Aquifer Storage and Recovery

In December 2011, the Englishman River Water Service was provided with a grant from the federal government's Gas Tax Fund for $1.3 million for aquifer storage and recovery research and testing. Upon completion of construction of the water treatment and intake facilities in late 2018, the ERWS will revisit the concept of aquifer storage and recovery. ASR is not included in the construction of the water treatment, water intake and transmission mains.

Aquifer storage and recovery (ASR) is defined as the storage of water in a suitable aquifer when water is available and recovery of the same water later on when it is needed. A typical schematic of an ASR well, used to both inject and withdraw water, is shown in this illustration.

Incorporating ASR into the system would involve contributing water to the storage aquifer in the winter when excess supply is available and withdrawing this water in the summer when supply is most challenged to meet demands. ASR would create an additional supply for the ERWS which would provide more than one water source and allow the ERWS great flexibility in managing the water resources. This means less water will need to be drawn from the Englishman River during the summer when river water levels are at their yearly low.

Typical ASR Well Schematic

ASR requires an aquifer with specific characteristics such that the aquifer is able to protect and contain the stored water but also allow easy extraction. Of the 13 aquifer systems in the region, five were identified as potentially suitable. In order to determine feasibility, further investigation is required.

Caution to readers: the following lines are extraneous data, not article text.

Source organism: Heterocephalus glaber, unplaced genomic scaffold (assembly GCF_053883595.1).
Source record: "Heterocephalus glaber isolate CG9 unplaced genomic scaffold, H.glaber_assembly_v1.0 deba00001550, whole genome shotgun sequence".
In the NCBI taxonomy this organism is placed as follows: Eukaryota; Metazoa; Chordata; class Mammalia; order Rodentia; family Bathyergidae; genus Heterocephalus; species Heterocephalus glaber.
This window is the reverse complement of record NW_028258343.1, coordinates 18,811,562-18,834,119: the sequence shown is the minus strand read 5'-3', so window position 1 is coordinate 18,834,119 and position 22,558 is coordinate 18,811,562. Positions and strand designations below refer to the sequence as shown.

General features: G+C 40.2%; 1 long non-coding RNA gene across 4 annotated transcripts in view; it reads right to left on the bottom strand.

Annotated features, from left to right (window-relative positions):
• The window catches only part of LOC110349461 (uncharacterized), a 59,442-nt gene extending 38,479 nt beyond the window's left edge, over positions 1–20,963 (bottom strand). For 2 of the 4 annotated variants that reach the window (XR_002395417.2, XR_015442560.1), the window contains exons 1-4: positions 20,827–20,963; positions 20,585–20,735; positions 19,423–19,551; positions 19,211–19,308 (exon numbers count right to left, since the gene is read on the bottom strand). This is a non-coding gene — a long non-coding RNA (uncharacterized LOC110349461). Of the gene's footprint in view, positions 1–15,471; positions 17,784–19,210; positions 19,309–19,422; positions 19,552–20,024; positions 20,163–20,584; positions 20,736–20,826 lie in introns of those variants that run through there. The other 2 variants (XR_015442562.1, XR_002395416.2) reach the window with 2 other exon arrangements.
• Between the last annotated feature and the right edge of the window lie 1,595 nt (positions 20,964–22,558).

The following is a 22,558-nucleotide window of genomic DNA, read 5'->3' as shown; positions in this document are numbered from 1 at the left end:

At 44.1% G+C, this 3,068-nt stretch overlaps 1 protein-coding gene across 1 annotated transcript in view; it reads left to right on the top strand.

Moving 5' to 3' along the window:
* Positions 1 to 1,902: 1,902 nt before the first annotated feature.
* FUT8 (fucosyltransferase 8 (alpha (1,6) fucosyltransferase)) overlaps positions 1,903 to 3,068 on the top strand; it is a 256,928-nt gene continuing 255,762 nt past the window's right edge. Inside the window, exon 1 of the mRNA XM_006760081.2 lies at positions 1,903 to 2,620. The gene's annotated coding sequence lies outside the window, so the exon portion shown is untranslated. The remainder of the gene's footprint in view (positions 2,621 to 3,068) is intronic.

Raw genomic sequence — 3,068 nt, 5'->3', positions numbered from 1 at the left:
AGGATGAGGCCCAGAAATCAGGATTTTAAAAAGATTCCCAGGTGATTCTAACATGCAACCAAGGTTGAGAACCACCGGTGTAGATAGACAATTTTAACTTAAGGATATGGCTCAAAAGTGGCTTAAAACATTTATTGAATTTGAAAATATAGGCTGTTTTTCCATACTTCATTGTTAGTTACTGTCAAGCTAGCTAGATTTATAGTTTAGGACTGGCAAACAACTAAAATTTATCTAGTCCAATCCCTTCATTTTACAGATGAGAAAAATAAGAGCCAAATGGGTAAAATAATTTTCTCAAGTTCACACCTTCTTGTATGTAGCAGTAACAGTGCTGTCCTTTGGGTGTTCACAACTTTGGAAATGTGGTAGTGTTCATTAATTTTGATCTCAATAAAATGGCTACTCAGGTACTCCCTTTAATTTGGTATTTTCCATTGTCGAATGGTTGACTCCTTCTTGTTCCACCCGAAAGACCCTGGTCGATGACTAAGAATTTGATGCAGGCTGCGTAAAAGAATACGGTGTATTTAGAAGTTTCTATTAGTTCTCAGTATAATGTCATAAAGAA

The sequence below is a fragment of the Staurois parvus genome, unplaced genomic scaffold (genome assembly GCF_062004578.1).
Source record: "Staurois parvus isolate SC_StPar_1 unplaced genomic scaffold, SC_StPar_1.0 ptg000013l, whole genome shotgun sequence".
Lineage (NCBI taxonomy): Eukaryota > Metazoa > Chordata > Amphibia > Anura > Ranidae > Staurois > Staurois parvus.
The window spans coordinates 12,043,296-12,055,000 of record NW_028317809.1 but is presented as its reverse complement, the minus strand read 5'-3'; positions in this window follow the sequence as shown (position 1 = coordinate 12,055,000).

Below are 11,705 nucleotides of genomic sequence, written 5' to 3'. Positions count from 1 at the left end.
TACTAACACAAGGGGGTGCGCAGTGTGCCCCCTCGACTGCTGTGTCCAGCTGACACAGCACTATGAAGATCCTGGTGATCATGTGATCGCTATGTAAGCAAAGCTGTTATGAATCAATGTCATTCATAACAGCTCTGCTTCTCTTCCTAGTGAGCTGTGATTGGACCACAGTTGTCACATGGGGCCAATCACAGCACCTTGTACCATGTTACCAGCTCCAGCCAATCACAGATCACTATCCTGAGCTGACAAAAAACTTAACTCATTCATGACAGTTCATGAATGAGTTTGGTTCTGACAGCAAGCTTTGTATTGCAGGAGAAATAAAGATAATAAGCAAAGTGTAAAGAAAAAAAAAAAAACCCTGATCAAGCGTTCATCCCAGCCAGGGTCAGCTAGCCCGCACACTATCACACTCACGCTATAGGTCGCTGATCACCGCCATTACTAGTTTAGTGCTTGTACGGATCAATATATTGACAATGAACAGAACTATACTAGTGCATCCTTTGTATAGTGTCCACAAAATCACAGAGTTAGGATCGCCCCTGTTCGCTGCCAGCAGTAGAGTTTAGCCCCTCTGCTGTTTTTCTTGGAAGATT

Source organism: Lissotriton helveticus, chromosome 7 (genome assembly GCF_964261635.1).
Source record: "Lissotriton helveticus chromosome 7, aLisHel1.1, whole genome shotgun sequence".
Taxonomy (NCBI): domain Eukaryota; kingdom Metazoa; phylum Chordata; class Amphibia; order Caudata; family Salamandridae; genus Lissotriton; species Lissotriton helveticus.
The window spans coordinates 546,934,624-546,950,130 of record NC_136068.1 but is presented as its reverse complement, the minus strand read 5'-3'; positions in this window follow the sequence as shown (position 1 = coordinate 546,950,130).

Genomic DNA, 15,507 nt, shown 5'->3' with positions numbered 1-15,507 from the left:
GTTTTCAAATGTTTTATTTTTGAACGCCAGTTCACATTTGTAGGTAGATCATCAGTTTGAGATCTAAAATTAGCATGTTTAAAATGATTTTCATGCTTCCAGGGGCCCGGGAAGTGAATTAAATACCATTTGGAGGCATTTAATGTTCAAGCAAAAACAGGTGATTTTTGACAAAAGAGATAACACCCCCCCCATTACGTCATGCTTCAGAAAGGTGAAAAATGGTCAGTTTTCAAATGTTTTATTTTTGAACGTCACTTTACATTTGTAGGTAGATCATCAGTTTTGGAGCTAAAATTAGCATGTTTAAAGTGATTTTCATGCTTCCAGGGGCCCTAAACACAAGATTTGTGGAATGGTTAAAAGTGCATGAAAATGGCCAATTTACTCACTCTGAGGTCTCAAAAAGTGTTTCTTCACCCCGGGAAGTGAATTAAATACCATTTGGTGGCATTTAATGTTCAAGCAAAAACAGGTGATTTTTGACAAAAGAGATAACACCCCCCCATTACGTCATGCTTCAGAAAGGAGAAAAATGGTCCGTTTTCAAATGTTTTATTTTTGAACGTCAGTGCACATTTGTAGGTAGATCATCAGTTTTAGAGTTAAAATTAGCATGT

There are some general uncertainties when considering ASR. One risk is that the storage aquifer may not be sufficiently confined to fully retain the stored water. Some losses are expected as water slowly migrates through the ground, but if the losses are significant the amount of stored water that can be recovered might be unacceptably low. A second risk is that water injected into the aquifer may pick up material that is in the ground, such as iron and manganese. This may lead to the stored water requiring additional treatment when the water is pulled back out of the aquifer. To assess these risks for the region, an extensive testing feasibility program is required to more accurately characterize the candidate sites and to simulate the ASR process.

Our Water Supply

ASR is a small component of the overall project and budget and it has the potential to become a significant water management strategy which will help mitigate the impact of climate change and ensure minimum fisheries flows are maintained in the Englishman River during critical summer water demands when the flows are low.

Once the water treatment plant and intake are constructed and fully commissioned we will be revaluating the feasibility of using ASR to reduce overall project costs and improve reliability. As a popular tourist destination, our demand increases significantly over the summer and becomes very challenging for the water system to react. During drought conditions ASR will help these seasonal water supply/demand peaks to be balanced while reducing the water extraction from the Englishman River.

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